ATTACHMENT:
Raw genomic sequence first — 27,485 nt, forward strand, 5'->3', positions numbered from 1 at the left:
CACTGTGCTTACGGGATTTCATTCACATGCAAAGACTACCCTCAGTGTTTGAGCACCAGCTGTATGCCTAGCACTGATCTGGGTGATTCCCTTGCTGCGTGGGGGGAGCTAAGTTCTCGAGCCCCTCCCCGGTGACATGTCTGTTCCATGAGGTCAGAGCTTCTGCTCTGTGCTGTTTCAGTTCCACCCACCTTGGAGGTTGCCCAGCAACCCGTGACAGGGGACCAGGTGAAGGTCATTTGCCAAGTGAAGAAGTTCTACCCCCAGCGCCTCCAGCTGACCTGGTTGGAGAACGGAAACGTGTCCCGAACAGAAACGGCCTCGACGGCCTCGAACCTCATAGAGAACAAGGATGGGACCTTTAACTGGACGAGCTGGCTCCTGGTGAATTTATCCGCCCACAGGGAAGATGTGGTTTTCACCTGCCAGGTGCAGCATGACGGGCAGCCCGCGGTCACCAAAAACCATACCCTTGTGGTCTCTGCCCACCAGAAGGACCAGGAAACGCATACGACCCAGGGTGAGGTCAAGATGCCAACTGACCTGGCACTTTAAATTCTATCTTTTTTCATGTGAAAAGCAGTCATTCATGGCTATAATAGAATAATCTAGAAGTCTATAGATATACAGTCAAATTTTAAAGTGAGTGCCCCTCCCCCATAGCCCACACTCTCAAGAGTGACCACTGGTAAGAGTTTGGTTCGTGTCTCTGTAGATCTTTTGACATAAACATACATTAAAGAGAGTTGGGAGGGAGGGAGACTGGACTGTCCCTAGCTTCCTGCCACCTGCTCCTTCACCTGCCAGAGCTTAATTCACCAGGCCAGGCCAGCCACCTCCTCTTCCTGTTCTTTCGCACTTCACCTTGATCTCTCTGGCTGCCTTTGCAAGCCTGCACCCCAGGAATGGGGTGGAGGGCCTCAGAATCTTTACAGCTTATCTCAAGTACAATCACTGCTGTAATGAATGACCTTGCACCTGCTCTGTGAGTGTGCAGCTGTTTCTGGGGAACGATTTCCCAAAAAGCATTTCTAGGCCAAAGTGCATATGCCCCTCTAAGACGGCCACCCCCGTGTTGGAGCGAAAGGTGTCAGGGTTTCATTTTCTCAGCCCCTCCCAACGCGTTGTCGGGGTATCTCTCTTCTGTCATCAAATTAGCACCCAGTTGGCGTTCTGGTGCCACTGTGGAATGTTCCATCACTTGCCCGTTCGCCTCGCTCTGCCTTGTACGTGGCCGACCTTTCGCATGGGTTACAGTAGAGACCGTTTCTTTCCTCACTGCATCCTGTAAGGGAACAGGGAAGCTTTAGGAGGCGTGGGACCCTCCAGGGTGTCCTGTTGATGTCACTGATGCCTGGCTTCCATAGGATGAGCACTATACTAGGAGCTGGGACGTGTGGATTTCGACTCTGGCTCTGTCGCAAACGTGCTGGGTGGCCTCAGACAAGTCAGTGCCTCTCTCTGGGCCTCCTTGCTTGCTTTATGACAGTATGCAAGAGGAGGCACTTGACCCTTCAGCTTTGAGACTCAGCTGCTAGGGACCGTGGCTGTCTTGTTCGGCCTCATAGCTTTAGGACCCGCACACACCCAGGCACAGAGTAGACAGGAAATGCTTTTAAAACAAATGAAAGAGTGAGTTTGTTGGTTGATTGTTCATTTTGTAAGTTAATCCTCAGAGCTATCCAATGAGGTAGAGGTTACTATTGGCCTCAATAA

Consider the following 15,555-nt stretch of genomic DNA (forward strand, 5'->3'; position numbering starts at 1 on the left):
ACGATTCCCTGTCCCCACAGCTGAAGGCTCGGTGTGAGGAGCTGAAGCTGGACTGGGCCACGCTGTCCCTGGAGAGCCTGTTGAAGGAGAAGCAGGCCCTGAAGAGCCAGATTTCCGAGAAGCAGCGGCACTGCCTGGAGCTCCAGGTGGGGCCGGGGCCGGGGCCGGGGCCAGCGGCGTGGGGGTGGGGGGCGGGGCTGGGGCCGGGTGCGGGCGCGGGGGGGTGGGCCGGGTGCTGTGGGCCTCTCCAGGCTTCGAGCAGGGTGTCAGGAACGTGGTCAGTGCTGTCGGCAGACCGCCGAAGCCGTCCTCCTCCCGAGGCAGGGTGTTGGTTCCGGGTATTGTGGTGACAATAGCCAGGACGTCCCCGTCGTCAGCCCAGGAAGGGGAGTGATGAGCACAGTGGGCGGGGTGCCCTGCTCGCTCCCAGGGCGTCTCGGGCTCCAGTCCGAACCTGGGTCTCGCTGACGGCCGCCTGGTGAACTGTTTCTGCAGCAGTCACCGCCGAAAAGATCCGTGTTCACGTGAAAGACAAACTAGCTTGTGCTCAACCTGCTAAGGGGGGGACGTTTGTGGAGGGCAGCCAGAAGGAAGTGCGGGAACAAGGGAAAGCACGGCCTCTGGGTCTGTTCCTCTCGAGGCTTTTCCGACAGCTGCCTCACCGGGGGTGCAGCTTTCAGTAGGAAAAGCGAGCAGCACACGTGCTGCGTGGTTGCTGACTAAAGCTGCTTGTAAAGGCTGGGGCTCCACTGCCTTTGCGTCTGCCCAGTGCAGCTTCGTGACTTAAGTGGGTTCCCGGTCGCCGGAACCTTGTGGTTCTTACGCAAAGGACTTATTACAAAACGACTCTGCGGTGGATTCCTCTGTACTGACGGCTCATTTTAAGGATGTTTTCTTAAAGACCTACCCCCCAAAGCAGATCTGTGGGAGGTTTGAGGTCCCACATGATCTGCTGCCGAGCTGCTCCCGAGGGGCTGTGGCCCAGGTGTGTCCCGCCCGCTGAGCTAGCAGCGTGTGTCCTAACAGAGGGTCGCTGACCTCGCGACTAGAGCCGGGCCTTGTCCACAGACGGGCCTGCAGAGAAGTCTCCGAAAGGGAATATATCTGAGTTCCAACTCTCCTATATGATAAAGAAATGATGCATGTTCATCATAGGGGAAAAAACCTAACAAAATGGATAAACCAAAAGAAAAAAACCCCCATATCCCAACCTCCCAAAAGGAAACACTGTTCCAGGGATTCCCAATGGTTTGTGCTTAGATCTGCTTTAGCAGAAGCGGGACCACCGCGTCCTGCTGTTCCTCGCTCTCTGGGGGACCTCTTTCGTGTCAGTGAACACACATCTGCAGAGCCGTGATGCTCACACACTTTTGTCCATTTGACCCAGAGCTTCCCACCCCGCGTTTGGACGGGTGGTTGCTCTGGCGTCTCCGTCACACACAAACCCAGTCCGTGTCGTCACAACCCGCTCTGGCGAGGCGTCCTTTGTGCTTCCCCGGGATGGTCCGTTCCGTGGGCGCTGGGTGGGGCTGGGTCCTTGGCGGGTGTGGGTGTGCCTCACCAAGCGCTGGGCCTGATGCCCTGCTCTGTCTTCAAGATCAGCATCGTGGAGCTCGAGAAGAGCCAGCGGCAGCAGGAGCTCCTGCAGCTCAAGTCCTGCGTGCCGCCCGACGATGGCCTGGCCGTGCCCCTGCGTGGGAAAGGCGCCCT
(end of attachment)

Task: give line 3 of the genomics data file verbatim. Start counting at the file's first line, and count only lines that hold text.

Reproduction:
Consider the following 15,555-nt stretch of genomic DNA (forward strand, 5'->3'; position numbering starts at 1 on the left):